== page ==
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Uncle Petes gives a dash of Greek hospitality
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Photo: John Greenwood
Uncle Petes owners Kathryn Panouses and her son, Chris, stand in front of the popular Greek eatery on Avenue of the Cities, across from Moline High School.
Chris Panouses shakes the hand of the the man leaving Uncle Petes, his Moline restaurant.

Seconds later, he slides across the floor to make sure he greets — and thanks — three other takeout customers leaving Uncle Petes.

Each time Mr. Panouses turns to thank a customer, he sees a photo of his late father, Pete Panouses, the man who started Uncle Petes. It's a reminder about how to treat the customer.

"He, like my mother, was the perfect example of how a business owner should treat his customers," Mr. Panouses, 55, said of his father, who passed away six years ago. "The Greek tradition of hard work and treating people with respect was never lost on my dad and my mother. They understood hard work will get you places, but caring about others will keep you there."

The Uncle Petes legacy began in 1969. After two decades with Iowa-Illinois Gas & Electric, Pete Panouses started J&D Steakhouse in downtown Moline.

Five years later, he opened Western Steak House on Moline's 16th Street. In the early 1970s, the family opened the East Moline-based Mr. Quick sandwich shop.

"It was seven days a week for him and my mom," Mr. Panouses said of his parents during those early days of the restaurant business. "They took time out for church and a few things, but it was hard work."

In 1982, SouthPark Mall was the place to be, and the Panouses family — Pete, Kathryn, Bill and Chris — opened Uncle Petes. They featured the gyro, a sliced lamb pita-wrapped sandwich, as their signature item.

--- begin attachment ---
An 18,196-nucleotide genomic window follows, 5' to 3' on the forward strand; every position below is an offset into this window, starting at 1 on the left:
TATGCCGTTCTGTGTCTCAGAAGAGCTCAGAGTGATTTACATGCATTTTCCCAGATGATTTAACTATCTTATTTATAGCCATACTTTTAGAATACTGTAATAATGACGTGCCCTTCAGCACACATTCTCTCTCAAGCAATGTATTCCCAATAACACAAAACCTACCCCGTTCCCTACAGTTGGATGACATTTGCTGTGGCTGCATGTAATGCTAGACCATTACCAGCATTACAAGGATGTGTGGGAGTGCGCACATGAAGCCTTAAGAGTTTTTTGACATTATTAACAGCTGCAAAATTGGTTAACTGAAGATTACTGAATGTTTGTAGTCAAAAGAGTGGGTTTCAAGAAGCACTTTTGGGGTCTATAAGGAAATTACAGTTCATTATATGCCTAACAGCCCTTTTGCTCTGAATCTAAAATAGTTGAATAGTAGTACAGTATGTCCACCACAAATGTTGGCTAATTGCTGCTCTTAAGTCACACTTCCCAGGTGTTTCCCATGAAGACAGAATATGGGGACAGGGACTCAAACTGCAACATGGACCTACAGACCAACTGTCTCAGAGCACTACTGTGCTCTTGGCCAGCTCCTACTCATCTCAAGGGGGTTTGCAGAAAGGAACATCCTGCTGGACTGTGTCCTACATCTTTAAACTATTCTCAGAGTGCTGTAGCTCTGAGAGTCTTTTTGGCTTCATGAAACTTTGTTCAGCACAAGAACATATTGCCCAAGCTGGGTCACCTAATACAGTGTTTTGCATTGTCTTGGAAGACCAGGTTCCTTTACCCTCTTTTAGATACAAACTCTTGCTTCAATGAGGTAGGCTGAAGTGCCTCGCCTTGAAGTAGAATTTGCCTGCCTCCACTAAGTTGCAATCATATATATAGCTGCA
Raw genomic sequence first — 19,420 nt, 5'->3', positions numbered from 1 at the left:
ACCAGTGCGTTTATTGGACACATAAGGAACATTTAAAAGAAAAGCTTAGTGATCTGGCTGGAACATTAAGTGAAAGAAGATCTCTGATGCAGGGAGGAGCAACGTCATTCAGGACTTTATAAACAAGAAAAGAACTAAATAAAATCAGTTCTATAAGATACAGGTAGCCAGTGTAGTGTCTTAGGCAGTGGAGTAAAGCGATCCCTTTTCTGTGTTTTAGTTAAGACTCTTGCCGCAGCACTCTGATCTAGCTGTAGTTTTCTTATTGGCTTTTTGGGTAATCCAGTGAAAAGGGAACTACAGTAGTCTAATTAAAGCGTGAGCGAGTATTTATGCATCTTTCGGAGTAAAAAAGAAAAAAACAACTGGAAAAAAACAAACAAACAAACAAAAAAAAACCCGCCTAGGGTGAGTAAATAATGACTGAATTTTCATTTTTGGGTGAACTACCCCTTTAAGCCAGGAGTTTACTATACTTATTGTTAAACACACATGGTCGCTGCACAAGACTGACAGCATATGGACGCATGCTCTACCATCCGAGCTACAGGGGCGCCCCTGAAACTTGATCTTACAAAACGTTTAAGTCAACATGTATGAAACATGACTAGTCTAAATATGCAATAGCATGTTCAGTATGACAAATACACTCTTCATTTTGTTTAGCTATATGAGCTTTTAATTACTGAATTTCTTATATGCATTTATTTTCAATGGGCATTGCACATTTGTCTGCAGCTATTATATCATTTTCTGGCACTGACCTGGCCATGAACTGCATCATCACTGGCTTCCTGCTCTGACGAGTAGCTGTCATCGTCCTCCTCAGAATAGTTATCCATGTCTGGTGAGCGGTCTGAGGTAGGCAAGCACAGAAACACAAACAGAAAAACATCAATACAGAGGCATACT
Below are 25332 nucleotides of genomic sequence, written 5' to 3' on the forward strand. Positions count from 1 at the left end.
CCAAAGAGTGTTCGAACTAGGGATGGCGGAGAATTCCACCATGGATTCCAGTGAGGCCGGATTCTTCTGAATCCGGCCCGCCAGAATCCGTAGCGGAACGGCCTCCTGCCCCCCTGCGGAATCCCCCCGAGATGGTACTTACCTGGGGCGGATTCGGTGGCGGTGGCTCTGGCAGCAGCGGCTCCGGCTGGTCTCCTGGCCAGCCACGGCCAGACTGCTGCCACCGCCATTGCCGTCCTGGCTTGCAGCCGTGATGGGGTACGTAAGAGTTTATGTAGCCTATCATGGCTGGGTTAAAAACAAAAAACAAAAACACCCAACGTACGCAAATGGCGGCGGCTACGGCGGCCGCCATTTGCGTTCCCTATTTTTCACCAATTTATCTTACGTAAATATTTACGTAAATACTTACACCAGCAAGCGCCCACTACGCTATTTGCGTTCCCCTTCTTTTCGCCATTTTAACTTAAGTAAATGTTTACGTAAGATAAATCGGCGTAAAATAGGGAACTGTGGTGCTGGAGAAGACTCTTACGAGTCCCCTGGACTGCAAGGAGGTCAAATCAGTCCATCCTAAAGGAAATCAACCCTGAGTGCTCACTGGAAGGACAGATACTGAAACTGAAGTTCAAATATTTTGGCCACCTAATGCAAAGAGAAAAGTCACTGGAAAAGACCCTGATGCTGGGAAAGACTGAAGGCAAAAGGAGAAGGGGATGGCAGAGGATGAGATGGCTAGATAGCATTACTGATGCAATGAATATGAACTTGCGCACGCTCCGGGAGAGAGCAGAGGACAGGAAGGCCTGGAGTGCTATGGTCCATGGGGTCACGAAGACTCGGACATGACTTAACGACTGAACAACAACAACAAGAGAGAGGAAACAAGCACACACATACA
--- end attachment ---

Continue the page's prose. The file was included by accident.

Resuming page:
And lots of good conversation.

"The rent was expensive, and we were really in a cubbyhole spot, but business was really good," Mr. Panouses said. "It was good because my mom and dad worked hard and loved their customers."

There would be two more moves for Uncle Petes, both on Moline's Avenue of the Cities. One was to 42nd Street and another to its current location at 36th Street and Avenue of the Cities. Uncle Petes has become a Q-C staple.

"My mother was born in Greece, and her family saw things better here in America," Mr. Panouses said. "My dad was born here, but his family before him saw the same thing, a chance at an opportunity in America. I believe through hard work they took advantage of a great opportunity."

Mr. Panouses said there is another reason his parents paved a successful path for the family business.

"My father was, and my mother still is, the nicest people on earth," Mr. Panouses said. "My dad was a great listener. He knew there is a story behind everyone and wanted to hear each and every story.

"People came to talk as much as they came to eat with my dad. He, and my mother, who is and has always been the boss, loved talking to people. They knew how to say thank you, and they worried what you thought."

It's what the customer thinks that drives Mr. Panouses to work six days a week, 12 hours a day. He said his employees — many with Uncle Petes as many as 15 years — believe the same.

"If there is a mistake made it tears us up," Mr. Panouses said. "We are appreciative of everyone who comes through. I have a great staff, the best you can have, and they believe in what my parents believed when it comes to the customer.

"It's OK to respect the people that pay the bills and keep the lights on. It's OK to talk to them and make sure they know how much we want them to be happy. It's OK to be like Pete and Kathryn."

Greece
-- Location:Southern Europe, bordering the Aegean Sea, Ionian Sea, and the Mediterranean Sea, between Albania and Turkey.

-- Population:10,767,827 (July 2012 estimate). No. 78 in the world.

-- Languages:Greek (official), 99 percent; other (includes English and French), 1 percent.

Source: CIA World Factbook.


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